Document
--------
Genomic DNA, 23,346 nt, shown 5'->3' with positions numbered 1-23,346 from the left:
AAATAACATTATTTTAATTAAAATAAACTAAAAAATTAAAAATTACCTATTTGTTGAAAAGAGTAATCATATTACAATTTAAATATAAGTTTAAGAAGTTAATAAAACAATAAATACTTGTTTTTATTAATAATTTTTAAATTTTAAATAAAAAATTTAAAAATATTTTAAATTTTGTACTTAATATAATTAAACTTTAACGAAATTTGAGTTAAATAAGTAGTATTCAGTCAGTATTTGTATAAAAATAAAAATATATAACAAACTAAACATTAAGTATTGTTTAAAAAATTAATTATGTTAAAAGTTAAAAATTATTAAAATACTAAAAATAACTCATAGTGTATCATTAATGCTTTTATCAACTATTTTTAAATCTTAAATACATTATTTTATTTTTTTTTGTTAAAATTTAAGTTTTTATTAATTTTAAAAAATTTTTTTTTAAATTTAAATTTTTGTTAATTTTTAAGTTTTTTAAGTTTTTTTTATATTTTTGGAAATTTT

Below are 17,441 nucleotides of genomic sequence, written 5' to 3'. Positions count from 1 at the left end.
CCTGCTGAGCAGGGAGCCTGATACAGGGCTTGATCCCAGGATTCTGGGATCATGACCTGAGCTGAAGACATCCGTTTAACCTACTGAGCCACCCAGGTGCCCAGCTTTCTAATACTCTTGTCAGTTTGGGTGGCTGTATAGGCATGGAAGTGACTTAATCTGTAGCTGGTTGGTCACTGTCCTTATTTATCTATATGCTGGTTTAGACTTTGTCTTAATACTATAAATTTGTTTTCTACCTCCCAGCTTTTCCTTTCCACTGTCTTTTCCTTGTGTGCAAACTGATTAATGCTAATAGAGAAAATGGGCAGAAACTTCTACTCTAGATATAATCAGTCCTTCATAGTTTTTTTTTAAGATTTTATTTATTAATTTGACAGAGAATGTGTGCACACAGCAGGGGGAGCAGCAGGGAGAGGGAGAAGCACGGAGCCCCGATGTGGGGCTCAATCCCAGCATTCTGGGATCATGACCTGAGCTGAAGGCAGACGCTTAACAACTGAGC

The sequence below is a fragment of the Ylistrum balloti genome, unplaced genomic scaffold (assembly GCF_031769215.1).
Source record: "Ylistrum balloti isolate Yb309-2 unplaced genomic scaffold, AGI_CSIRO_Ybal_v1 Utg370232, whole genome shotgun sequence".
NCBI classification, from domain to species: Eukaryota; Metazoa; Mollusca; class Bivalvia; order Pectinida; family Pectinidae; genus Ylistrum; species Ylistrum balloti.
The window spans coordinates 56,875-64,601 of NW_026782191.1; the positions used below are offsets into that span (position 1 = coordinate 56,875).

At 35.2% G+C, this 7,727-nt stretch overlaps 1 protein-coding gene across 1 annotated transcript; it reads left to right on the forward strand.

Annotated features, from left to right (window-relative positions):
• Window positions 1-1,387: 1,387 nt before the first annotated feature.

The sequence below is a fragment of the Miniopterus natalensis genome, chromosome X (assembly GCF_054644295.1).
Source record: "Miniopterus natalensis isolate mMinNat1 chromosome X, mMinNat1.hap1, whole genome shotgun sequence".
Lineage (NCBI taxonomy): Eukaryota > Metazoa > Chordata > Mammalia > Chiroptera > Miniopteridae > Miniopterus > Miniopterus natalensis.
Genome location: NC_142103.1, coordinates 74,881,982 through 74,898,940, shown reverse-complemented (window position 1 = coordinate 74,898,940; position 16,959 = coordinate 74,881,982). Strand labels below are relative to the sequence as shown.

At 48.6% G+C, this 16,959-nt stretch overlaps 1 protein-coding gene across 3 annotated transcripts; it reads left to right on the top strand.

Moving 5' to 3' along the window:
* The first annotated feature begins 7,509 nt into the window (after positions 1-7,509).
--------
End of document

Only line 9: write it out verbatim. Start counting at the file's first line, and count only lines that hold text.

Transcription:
At 35.2% G+C, this 7,727-nt stretch overlaps 1 protein-coding gene across 1 annotated transcript; it reads left to right on the forward strand.